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Discussion Starter · #1 ·
My wife and I recently purchased our first RV...a 20' TT. We are avid tent campers and decided to take the next step. Getting a deal on the TT we couldn't refuse helped in making our decision. We love fishing and hiking also so we plan to put this little trailer to good use.
 

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Welcome
Just a thought, you might practice your first time setup at home to familiarise yourselves with the procedure. It beats doing it in a strange place after dark. Good luck and let us know how your first time goes when you go on a trip, Gerry
 

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Discussion Starter · #3 ·
Thanks for the advise Gerry. We're having new tires put on it and having the wheel bearings packed...it sat idle for a few years and the tires have cracks in them. I'm towing it with a 2008 Tundra with the 5.7L engine and will probably take it for a spin Monday to see how evrything goes...gas mileage for one. The trailer weighs about 3800 lbs. so I'm hopping that it won't hurt to much

Steve
 

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Excellent idea. Many people forget wheel bearings and RV tires are notorious for going bad at the worst times often doing significant underside damage. Most of the old time RVers figure new tires every 3-4 years regardless of wear. As to the wheel bearings what I did was get the numbers off both inner and outer and buy a set as spares packing them with grease and putting them back in their boxes then place them in a sealed freezer bag in your trailer. If you never need them fine but if you have one go bad it sure beats not having them.
 

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When going up and down hills, don't be afraid to shift! Your brakes will love you for it. Remember that when you find that you'll be buying more fuel, it will still be cheaper than hotels and restaurants.

Just buy a minimum of food until you get to your destination. No sense in carrying all that extra weight until you get to your destination. This includes filling up the fresh water tank. Enroute you'll want to have some fresh water in the tank to support a bio stop along the way but no need to fill this up when you get close to your location.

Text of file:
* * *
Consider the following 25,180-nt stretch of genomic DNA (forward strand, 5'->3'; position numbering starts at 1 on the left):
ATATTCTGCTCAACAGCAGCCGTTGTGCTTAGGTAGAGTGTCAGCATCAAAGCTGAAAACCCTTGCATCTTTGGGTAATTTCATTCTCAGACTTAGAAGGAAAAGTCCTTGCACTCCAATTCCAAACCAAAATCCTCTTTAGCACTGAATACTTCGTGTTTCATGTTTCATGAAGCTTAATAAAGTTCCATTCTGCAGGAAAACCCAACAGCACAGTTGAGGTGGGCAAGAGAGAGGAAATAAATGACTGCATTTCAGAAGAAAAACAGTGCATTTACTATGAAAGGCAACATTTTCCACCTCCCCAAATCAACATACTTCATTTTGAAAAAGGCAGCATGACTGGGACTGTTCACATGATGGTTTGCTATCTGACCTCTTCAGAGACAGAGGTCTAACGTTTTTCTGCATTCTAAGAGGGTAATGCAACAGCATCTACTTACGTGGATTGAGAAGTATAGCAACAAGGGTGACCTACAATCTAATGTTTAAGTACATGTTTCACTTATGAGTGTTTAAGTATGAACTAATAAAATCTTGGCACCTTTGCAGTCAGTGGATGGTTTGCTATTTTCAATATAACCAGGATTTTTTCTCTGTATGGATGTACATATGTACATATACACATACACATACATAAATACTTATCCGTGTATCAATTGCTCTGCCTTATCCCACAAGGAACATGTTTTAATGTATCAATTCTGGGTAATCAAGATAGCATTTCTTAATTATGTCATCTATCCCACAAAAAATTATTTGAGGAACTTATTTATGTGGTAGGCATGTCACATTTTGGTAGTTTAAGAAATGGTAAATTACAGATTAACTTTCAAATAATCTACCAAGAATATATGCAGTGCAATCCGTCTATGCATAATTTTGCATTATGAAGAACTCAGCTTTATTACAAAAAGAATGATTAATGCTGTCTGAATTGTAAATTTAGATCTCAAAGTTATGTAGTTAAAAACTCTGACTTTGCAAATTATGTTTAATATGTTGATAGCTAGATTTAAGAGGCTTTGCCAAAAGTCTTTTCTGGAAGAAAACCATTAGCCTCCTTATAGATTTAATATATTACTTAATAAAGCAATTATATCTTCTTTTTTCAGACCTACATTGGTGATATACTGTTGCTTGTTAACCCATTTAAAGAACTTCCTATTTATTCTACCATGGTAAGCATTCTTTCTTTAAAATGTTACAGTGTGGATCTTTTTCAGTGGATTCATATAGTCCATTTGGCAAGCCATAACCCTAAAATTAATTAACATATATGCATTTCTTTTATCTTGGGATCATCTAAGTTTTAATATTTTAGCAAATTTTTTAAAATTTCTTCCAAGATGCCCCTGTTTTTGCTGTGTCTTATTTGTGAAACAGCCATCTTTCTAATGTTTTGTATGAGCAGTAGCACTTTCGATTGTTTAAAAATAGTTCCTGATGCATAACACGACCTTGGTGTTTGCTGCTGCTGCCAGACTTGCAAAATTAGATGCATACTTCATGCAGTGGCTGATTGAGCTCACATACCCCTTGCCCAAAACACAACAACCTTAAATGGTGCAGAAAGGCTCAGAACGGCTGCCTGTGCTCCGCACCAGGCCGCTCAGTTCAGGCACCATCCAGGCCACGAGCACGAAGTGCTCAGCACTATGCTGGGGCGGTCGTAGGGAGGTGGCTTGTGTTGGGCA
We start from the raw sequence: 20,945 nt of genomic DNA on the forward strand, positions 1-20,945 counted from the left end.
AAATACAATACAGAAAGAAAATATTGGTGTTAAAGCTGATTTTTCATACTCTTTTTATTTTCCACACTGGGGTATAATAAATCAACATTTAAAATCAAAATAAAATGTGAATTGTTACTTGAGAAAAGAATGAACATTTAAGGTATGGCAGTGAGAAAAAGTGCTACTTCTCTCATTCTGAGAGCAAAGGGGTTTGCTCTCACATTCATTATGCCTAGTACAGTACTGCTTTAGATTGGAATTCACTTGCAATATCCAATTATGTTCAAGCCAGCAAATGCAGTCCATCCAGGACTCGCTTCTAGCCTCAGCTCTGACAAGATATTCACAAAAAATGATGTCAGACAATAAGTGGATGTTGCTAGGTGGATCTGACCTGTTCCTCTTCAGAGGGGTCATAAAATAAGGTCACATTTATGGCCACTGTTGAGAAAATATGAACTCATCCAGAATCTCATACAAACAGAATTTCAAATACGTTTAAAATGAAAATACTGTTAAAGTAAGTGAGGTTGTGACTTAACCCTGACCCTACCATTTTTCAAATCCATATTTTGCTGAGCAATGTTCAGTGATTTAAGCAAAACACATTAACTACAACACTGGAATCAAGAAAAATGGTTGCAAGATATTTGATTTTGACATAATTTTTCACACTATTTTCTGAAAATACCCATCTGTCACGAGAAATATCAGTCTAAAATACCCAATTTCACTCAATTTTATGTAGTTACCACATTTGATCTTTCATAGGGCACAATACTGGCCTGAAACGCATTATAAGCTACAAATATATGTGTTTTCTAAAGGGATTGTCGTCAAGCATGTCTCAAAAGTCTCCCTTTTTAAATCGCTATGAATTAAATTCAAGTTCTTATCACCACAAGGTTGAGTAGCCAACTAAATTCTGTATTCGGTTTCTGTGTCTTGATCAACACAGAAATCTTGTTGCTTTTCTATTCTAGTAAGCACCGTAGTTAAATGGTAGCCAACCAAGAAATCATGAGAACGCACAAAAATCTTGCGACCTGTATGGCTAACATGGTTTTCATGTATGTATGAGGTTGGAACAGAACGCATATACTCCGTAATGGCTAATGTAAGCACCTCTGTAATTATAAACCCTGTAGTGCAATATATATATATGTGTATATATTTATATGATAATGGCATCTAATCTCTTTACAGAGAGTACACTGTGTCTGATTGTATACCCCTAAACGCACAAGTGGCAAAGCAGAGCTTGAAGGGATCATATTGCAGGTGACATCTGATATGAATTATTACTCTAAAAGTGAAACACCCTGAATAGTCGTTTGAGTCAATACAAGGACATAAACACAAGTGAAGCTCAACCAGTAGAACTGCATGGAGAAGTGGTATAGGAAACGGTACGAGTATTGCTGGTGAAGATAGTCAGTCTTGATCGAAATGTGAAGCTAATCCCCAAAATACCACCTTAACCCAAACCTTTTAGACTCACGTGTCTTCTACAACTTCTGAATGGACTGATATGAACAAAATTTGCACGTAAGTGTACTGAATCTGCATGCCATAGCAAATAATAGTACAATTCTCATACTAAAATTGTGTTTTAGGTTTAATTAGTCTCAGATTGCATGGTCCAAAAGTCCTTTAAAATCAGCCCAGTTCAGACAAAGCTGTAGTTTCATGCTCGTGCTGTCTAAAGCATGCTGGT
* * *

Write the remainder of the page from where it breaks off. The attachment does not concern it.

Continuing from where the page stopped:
It is different than tenting, but with experience and asking lots of questions you'll learn the many tricks us RVers use to take advantage of a trailer's convenience but still make the trip easier.

Welcome to the forum. I hope we can help.
 

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Discussion Starter · #6 ·
Thanks for all the advice...ya'll have already been a lot of help. Something else I was wondering about is when I set up at a campground, should I put a couple gals. of water in the black water tank before it is used the first time or will that get taken care of the first time the toilet is flushed?
 

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My black tank in either of the two trailers I owned have NEVER been completely empty. If there is any chance there is any effluent still left in there and it doesn't sit in water (and I also use deodorizer/treatment), then it will harden and probably never go away forming what is known as bio concrete, forever fastened to the sides or bottom of your tank. The only way to get rid of that is a very expensive cleaning process by some overpriced professional service.

I always keep 2-5 gallons and the deodorizer to keep it not smelling. I hope nothing has formed but I think my procedure is the preventative.

The last thing I do after draining the black tank is close the Black tank valve and run some water in there using the "Tornado" backflusher for a few minutes, then add the proper measurement of liquid deodorizer. On an older rig that did not have the "Tornado", I run flush for a few minutes to get some water in there, and add the deodorizer. In either case, the black tank has liquid and the driving around allows it to keep the tank cleaner.

Sorry I got so wordy, but I wanted to be thorough. The other thing to remember to do is to hold the flusher open for plenty water to enter the black tank after usage. This is a must and will also help keep any odors down!
 

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We've been doing this for 2+ years and we're still learning. These forums are great. Thanks for the idea, Gerry
 
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